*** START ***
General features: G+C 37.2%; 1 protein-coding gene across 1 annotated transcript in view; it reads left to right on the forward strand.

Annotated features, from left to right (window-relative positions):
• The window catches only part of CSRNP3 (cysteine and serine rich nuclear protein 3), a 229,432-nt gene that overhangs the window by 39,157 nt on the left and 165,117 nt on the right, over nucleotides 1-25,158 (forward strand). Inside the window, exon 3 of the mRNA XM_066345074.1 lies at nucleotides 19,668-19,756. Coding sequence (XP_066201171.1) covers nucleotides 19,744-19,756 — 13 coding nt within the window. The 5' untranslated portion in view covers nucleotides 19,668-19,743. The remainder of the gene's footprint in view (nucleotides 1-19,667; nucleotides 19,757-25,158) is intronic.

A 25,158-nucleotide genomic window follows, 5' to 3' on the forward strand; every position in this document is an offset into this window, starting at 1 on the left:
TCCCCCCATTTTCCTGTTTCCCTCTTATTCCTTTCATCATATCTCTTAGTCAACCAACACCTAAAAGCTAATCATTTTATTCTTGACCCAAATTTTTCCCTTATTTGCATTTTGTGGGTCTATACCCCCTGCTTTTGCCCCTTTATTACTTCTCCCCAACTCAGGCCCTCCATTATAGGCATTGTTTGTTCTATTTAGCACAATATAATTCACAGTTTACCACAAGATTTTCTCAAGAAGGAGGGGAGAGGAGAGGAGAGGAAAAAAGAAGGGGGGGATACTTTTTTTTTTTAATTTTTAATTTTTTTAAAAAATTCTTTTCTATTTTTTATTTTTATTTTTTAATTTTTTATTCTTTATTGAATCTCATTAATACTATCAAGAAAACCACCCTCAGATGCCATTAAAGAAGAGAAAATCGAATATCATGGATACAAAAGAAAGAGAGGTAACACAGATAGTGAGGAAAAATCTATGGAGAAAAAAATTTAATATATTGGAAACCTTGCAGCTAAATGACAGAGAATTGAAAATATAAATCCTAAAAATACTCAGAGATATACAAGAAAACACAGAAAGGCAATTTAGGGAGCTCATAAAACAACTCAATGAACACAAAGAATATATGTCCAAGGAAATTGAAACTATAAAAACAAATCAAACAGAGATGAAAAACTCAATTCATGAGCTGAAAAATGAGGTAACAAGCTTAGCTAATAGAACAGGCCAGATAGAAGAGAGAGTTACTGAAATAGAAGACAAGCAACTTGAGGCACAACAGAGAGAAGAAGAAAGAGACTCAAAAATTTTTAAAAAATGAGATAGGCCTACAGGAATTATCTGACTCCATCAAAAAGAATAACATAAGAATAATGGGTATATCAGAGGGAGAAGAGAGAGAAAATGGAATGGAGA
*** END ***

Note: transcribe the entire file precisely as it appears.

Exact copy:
General features: G+C 37.2%; 1 protein-coding gene across 1 annotated transcript in view; it reads left to right on the forward strand.

Annotated features, from left to right (window-relative positions):
• The window catches only part of CSRNP3 (cysteine and serine rich nuclear protein 3), a 229,432-nt gene that overhangs the window by 39,157 nt on the left and 165,117 nt on the right, over nucleotides 1-25,158 (forward strand). Inside the window, exon 3 of the mRNA XM_066345074.1 lies at nucleotides 19,668-19,756. Coding sequence (XP_066201171.1) covers nucleotides 19,744-19,756 — 13 coding nt within the window. The 5' untranslated portion in view covers nucleotides 19,668-19,743. The remainder of the gene's footprint in view (nucleotides 1-19,667; nucleotides 19,757-25,158) is intronic.

A 25,158-nucleotide genomic window follows, 5' to 3' on the forward strand; every position in this document is an offset into this window, starting at 1 on the left:
TCCCCCCATTTTCCTGTTTCCCTCTTATTCCTTTCATCATATCTCTTAGTCAACCAACACCTAAAAGCTAATCATTTTATTCTTGACCCAAATTTTTCCCTTATTTGCATTTTGTGGGTCTATACCCCCTGCTTTTGCCCCTTTATTACTTCTCCCCAACTCAGGCCCTCCATTATAGGCATTGTTTGTTCTATTTAGCACAATATAATTCACAGTTTACCACAAGATTTTCTCAAGAAGGAGGGGAGAGGAGAGGAGAGGAAAAAAGAAGGGGGGGATACTTTTTTTTTTTAATTTTTAATTTTTTTAAAAAATTCTTTTCTATTTTTTATTTTTATTTTTTAATTTTTTATTCTTTATTGAATCTCATTAATACTATCAAGAAAACCACCCTCAGATGCCATTAAAGAAGAGAAAATCGAATATCATGGATACAAAAGAAAGAGAGGTAACACAGATAGTGAGGAAAAATCTATGGAGAAAAAAATTTAATATATTGGAAACCTTGCAGCTAAATGACAGAGAATTGAAAATATAAATCCTAAAAATACTCAGAGATATACAAGAAAACACAGAAAGGCAATTTAGGGAGCTCATAAAACAACTCAATGAACACAAAGAATATATGTCCAAGGAAATTGAAACTATAAAAACAAATCAAACAGAGATGAAAAACTCAATTCATGAGCTGAAAAATGAGGTAACAAGCTTAGCTAATAGAACAGGCCAGATAGAAGAGAGAGTTACTGAAATAGAAGACAAGCAACTTGAGGCACAACAGAGAGAAGAAGAAAGAGACTCAAAAATTTTTAAAAAATGAGATAGGCCTACAGGAATTATCTGACTCCATCAAAAAGAATAACATAAGAATAATGGGTATATCAGAGGGAGAAGAGAGAGAAAATGGAATGGAGA